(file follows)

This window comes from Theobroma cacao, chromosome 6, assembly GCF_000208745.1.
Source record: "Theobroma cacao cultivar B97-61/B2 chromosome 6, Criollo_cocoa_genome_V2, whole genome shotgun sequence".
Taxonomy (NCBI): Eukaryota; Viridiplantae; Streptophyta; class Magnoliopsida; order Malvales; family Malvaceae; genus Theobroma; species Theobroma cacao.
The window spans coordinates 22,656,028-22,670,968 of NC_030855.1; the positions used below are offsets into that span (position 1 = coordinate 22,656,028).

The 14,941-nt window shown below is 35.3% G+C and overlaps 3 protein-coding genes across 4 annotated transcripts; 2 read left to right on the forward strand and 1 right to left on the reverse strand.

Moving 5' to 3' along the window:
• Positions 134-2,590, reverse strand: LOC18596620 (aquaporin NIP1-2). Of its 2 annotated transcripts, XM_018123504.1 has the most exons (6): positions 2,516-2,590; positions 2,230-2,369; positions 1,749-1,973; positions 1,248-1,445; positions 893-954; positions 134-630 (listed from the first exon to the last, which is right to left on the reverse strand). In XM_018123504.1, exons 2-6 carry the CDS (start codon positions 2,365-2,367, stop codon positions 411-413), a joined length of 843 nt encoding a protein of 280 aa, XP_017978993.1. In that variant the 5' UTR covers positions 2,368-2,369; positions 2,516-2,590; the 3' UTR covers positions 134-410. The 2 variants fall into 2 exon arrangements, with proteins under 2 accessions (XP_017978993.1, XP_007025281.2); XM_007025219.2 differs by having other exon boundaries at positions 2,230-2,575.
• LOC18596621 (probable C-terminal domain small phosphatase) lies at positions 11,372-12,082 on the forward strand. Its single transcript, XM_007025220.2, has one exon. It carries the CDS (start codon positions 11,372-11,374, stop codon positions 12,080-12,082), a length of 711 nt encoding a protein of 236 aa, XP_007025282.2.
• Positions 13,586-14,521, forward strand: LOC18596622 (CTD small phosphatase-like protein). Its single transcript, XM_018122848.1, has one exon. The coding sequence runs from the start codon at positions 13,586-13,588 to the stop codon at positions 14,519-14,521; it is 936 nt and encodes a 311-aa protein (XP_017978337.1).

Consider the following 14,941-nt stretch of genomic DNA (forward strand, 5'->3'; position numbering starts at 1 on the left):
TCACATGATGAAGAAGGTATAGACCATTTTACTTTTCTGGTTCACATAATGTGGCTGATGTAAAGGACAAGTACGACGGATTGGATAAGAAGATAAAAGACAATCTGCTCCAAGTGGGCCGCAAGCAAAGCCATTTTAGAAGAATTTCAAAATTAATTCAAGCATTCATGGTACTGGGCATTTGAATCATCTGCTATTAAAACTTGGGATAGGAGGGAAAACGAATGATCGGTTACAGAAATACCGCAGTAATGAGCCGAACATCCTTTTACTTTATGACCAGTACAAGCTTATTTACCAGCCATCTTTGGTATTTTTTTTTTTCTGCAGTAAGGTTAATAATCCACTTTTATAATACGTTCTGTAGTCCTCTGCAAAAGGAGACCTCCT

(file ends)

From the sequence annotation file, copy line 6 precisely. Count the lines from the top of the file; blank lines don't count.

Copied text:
Moving 5' to 3' along the window: